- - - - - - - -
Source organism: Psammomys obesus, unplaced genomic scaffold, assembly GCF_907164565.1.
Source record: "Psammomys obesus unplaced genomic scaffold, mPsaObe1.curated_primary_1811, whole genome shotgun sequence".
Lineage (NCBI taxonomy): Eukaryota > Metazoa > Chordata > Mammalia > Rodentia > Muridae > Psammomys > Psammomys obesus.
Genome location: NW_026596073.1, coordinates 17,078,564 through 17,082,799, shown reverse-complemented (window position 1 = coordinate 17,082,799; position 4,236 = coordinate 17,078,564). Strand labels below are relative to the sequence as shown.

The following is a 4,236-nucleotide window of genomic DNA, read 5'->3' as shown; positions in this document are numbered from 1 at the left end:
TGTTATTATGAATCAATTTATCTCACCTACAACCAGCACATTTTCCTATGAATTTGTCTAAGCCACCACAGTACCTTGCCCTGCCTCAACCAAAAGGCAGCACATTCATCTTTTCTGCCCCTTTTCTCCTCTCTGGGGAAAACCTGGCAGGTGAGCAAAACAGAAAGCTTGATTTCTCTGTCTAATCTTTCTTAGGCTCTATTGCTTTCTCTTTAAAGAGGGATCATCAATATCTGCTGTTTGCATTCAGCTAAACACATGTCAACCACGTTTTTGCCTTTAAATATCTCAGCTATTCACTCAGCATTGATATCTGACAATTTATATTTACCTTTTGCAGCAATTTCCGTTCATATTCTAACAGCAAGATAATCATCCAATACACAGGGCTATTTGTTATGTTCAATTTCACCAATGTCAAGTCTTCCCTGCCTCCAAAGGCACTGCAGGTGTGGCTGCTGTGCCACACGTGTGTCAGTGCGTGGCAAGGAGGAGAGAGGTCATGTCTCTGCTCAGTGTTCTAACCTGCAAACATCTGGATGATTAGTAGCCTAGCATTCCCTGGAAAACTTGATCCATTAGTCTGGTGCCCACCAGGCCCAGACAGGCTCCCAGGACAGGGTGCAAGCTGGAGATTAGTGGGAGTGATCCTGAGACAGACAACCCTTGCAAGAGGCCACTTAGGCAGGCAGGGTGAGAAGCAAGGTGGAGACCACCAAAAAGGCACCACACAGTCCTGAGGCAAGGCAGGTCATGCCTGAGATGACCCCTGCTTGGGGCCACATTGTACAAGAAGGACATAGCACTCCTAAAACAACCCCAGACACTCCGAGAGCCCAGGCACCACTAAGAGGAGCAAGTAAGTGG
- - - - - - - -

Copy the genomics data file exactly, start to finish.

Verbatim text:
Source organism: Psammomys obesus, unplaced genomic scaffold, assembly GCF_907164565.1.
Source record: "Psammomys obesus unplaced genomic scaffold, mPsaObe1.curated_primary_1811, whole genome shotgun sequence".
Lineage (NCBI taxonomy): Eukaryota > Metazoa > Chordata > Mammalia > Rodentia > Muridae > Psammomys > Psammomys obesus.
Genome location: NW_026596073.1, coordinates 17,078,564 through 17,082,799, shown reverse-complemented (window position 1 = coordinate 17,082,799; position 4,236 = coordinate 17,078,564). Strand labels below are relative to the sequence as shown.

The following is a 4,236-nucleotide window of genomic DNA, read 5'->3' as shown; positions in this document are numbered from 1 at the left end:
TGTTATTATGAATCAATTTATCTCACCTACAACCAGCACATTTTCCTATGAATTTGTCTAAGCCACCACAGTACCTTGCCCTGCCTCAACCAAAAGGCAGCACATTCATCTTTTCTGCCCCTTTTCTCCTCTCTGGGGAAAACCTGGCAGGTGAGCAAAACAGAAAGCTTGATTTCTCTGTCTAATCTTTCTTAGGCTCTATTGCTTTCTCTTTAAAGAGGGATCATCAATATCTGCTGTTTGCATTCAGCTAAACACATGTCAACCACGTTTTTGCCTTTAAATATCTCAGCTATTCACTCAGCATTGATATCTGACAATTTATATTTACCTTTTGCAGCAATTTCCGTTCATATTCTAACAGCAAGATAATCATCCAATACACAGGGCTATTTGTTATGTTCAATTTCACCAATGTCAAGTCTTCCCTGCCTCCAAAGGCACTGCAGGTGTGGCTGCTGTGCCACACGTGTGTCAGTGCGTGGCAAGGAGGAGAGAGGTCATGTCTCTGCTCAGTGTTCTAACCTGCAAACATCTGGATGATTAGTAGCCTAGCATTCCCTGGAAAACTTGATCCATTAGTCTGGTGCCCACCAGGCCCAGACAGGCTCCCAGGACAGGGTGCAAGCTGGAGATTAGTGGGAGTGATCCTGAGACAGACAACCCTTGCAAGAGGCCACTTAGGCAGGCAGGGTGAGAAGCAAGGTGGAGACCACCAAAAAGGCACCACACAGTCCTGAGGCAAGGCAGGTCATGCCTGAGATGACCCCTGCTTGGGGCCACATTGTACAAGAAGGACATAGCACTCCTAAAACAACCCCAGACACTCCGAGAGCCCAGGCACCACTAAGAGGAGCAAGTAAGTGG